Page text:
Arianna Simpson, the managing director at digital asset hedge fund Autonomous Partners, told Quartz that her career in cryptocurrency began in 2013, when she visited several underdeveloped African countries including Zimbabwe. Most of these nations have suffered greatly due to hyperinflation and bitcoin (BTC) “made a lot of sense” in helping to resolve these issues, Simpson noted.
The American School of Milan graduate explained that observing economic hardship in third-world countries led her to start thinking “about monetary policy and what might be possible in a country where a government or central bank wasn’t regulating currency.”
When questioned about she thinks of the recent growth of the crypto industry, Simpson said:
I’ve watched the space develop from this niche, weird corner of the internet into something that commands mainstream attention.
She added that despite the extended bear market, there have been quite a few positive developments and “a lot more financial players” have entered the crypto industry. According to Simpson, this is “not something we saw a few years ago.”
Crypto “Mania” Attracted A Lot Of “Smart People”
Expressing views that are similar to Ethereum co-founder Joseph Lubin, Simpson noted that she has been “struck by the amount of talent that’s moving in[to]” the blockchain ecosystem. Going on to comment on the crypto “financial mania” in 2017, the former BitGo employee said “cycles like that attract a lot of interest from smart people.”
However, it takes time for the contributions from newcomers to the crypto space “to produce some real value,” Simpson noted. She added that there’s typically up to a three year “lag” before we actually see the results from the work being done.
Interestingly, this has also been pointed out by crypto treasury management professional, Meltem Demirors, who said that paradigm changing technologies like those developed by Microsoft, Intel, and Amazon take many years to mature and gain mainstream adoption.
Concerns About “Capital Drying Up”
In response to what her role is in the crypto industry, Simpson said she’s focused on “bringing aboard investors” at Autonomous Partners who “can add value beyond their capital.” She explained that crypto-related technology is still in its “early stages” of development, so having a select few knowledgeable partners with “experience in various realms” is a sensible strategy.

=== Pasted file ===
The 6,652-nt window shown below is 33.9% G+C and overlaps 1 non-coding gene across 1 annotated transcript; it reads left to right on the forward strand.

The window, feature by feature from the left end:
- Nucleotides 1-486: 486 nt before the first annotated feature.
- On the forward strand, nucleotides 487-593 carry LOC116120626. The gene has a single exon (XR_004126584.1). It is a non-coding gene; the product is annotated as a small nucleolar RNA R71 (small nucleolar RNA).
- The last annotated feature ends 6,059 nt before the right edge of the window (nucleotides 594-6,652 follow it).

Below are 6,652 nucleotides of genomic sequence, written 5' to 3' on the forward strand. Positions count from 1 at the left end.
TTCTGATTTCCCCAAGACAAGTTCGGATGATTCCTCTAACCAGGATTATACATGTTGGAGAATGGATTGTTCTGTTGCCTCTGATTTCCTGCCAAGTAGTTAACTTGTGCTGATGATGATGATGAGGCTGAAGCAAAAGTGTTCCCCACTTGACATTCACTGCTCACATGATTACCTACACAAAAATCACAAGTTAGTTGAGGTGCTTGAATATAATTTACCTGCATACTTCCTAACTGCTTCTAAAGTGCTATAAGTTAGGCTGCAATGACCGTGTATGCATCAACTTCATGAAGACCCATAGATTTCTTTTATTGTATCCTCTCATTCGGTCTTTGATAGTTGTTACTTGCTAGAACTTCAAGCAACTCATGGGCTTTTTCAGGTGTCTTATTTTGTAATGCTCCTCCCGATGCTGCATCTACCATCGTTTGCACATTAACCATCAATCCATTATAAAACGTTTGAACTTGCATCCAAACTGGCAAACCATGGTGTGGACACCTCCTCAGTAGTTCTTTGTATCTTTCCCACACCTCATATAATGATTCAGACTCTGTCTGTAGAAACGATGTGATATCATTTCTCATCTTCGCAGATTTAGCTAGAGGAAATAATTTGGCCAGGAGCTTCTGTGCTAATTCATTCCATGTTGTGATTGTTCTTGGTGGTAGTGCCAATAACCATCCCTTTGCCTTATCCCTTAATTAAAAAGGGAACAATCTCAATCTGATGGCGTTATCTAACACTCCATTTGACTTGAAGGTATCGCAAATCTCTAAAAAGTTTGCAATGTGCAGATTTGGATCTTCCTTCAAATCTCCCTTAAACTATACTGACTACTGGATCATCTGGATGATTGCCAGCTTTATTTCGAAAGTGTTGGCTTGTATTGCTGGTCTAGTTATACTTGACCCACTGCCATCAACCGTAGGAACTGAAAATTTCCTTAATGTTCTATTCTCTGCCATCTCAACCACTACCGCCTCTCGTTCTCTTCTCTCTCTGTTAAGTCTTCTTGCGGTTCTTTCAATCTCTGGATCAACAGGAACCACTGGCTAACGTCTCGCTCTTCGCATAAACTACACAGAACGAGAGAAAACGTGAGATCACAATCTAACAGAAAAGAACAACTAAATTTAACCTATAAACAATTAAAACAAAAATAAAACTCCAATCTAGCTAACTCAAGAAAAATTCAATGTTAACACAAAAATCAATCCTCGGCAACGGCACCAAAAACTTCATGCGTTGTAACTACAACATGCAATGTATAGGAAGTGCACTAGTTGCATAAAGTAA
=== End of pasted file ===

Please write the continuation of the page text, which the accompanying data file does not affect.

Notably, hedge fund billionaire Steven Cohen has invested in Arianna’s Autonomous Partners’ initiative, which focuses on privacy-oriented digital currencies and crypto firms working to resolve scalability issues that plague the blockchains of today.
Other prominent investors in Simpson’s crypto hedge fund include New York-based VC firm Union Square Ventures, which has over $1 billion of assets under management. Commenting on whether she’s concerned about “capital drying up” due to the current bear market, Simpson remarked:
It’s easy for everyone to look like a genius in a bull market, but a lot of people aren’t willing to sit through the years of a bear market that you might have to in order to see those gains.
She further noted that she has “structured” her investments in a manner that will allow her firm to absorb the “shocks” and still make progress, even while cryptocurrency prices continue to plummet.
“Overlap” Between Traditional Markets And Crypto
Simpson went on to mention:
It’s not great for the ecosystem longterm when inexperienced investors or people without convictions in their theses are starting new funds. I think [the bear market] clears it out for those who plan to stay in the industry for a long time.
She also advised investors to not get “emotional and sell at the bottom” while noting that the financial advice shared by traditional market veterans such as billionaire Warren Buffett has revealed “how much overlap there is between what they write about and what’s happening in crypto.”
However, Simpson said she does not ”give much weight to” negative comments made by traditional market analysts about bitcoin and other cryptocurrencies as they’ve been “notoriously bad tech investors.”